Outside grammar construction is independent of syntactic variable and terminal types. As long as the abstract grammar is a contextfree grammar, an outside version can be constructed.

Our mechanistic construction interacts smoothly with other systems that automate creation of formal grammars, e.g. grammar products [7].
Our current framework still lacks generality and completeness in several respects. It is evident from our example above that data objects of different types can be obtained in the decomposition. For these, parsing may then mean different, typedependent things. For instance, in the context of forest alignment and forest editing, reviewed in [31], it may be useful to distinguish trees from general forests. This suggests the possibility to develop an algebraic formalism of parsing/decomposition for complex data objects and thus an even higherlevel way of specifying the intricacies of parsing schemes underlying DP algorithms. McBride's notion of a derivative operator acting on data types [32] appears to be a relevant starting point in this direction, although it does not seem to be directly applicable.
Although our present framework requires that parsing methods have to be specified for novel data types such as the punctuated sets used in the context of Hamiltonian paths, this has to be done only once and can reused without additional overhead for all DP scenarios on the same data types. In particular, our system already handles all CFGs (and thereby also all linear grammars) on either strings or (punctuated) sets and automatically provides the associated outside algorithms. The highlevel framework described here does not require much of a compromise in terms of computational efficiency. While we have to accept a decrease in theoretical performance by a moderate constant factor the gains in ease of algorithm design and actual software development are well worth this price. In the ADPfusion framework we currently have to accomodate approximately a doubling of the running time compared to expertoptimized implementations. Conceptually, the framework extends to multicontextfree grammars (MCFGs) and thus holds promise to drastically simplify the implementation of algorithms for RNA folding with pseudoknots and complex RNARNA interaction structures. Ongoing work in this area aims at formalizing MCFGADP theory [33] and the efficient implementation of the necessary parsers in ADPfusion [34].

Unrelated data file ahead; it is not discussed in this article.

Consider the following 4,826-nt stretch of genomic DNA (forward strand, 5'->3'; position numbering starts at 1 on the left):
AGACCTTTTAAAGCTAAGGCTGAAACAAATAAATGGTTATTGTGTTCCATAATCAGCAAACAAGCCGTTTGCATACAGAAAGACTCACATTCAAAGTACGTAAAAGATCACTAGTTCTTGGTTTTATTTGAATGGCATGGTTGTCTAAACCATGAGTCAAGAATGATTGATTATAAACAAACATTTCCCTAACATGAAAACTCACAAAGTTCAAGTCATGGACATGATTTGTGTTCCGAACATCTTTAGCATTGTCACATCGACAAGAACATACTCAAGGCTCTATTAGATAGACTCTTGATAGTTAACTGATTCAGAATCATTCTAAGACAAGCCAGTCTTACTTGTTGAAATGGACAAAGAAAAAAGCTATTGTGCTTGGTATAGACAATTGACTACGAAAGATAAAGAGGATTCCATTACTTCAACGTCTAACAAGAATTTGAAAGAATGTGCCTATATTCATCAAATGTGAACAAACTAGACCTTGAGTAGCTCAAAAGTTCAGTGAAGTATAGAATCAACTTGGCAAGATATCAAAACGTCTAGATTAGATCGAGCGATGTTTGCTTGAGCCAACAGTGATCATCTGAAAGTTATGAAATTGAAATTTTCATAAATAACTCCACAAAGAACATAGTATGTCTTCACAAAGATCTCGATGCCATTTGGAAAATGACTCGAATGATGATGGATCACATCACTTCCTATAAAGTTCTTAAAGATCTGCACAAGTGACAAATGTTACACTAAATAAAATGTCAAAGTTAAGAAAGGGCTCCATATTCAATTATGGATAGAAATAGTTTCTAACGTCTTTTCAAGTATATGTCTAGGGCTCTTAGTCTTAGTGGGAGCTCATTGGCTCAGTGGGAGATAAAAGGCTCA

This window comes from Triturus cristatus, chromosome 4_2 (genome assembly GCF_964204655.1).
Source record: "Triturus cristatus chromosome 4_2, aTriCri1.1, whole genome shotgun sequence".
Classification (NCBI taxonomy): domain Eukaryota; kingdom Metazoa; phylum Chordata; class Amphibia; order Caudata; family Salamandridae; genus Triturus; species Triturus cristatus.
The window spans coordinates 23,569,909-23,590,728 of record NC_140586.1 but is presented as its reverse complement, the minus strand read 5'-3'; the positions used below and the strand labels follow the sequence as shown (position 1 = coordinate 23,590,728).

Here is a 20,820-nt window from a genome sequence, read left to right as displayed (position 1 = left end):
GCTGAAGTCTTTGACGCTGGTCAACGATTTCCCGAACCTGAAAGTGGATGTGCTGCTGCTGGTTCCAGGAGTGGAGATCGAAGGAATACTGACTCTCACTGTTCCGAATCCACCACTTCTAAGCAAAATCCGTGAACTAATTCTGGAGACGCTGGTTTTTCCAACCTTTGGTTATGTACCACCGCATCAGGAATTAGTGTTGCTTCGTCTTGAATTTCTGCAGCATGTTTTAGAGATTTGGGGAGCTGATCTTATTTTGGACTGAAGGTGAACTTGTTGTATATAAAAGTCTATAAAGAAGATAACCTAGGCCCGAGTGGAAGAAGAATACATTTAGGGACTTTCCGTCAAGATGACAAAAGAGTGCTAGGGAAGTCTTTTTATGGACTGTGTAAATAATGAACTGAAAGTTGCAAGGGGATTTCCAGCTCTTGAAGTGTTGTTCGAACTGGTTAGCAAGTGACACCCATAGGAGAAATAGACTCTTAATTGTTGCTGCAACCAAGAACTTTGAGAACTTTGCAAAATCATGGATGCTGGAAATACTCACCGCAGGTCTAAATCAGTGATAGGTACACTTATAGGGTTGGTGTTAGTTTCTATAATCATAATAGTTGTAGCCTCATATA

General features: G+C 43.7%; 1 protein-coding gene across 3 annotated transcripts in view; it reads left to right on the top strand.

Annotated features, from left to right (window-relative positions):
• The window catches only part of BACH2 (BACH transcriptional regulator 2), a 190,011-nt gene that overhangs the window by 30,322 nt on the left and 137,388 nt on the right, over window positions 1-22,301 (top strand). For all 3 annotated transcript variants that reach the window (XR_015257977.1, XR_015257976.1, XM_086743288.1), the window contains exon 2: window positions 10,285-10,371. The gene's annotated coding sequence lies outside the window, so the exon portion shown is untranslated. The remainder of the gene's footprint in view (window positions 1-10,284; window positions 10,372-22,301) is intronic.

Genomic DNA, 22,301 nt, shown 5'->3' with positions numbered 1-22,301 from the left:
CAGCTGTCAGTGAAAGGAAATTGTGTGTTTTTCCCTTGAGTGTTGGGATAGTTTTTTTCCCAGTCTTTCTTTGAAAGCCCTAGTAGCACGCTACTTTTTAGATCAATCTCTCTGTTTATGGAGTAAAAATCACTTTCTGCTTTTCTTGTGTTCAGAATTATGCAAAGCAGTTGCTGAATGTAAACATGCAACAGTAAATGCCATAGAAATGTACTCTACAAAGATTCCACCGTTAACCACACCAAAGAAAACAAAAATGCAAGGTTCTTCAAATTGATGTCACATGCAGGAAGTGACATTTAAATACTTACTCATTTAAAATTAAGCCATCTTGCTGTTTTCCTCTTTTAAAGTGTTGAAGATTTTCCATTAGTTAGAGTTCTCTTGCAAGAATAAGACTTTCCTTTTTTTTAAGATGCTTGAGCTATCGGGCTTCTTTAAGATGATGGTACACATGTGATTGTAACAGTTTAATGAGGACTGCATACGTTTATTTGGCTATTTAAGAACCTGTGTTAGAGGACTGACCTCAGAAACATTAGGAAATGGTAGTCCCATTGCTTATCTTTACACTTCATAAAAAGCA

Availability
The algorithms described in this work are part of the generalized ADP framework. Available here: http://www.bioinf.unileipzig.de/Software/gADP/
Declarations
Acknowledgements
This work was funded, in part, by the Austrian FWF, project "SFB F43 RNA regulation of the transcriptome", the Templeton Foundation, grant # 24332 "Origins and Evolution of Regulation in Biological Systems", and the DFG project "MI439/141". Publication charges for this article have been funded by the University Leipzig and the Deutsche Forschungsgemeinschaft (DFG).
This article has been published as part of BMC Bioinformatics Volume 16 Supplement 19, 2015: Brazilian Symposium on Bioinformatics 2014. The full contents of the supplement are available online at http://www.biomedcentral.com/bmcbioinformatics/supplements/16/S19
Authors’ Affiliations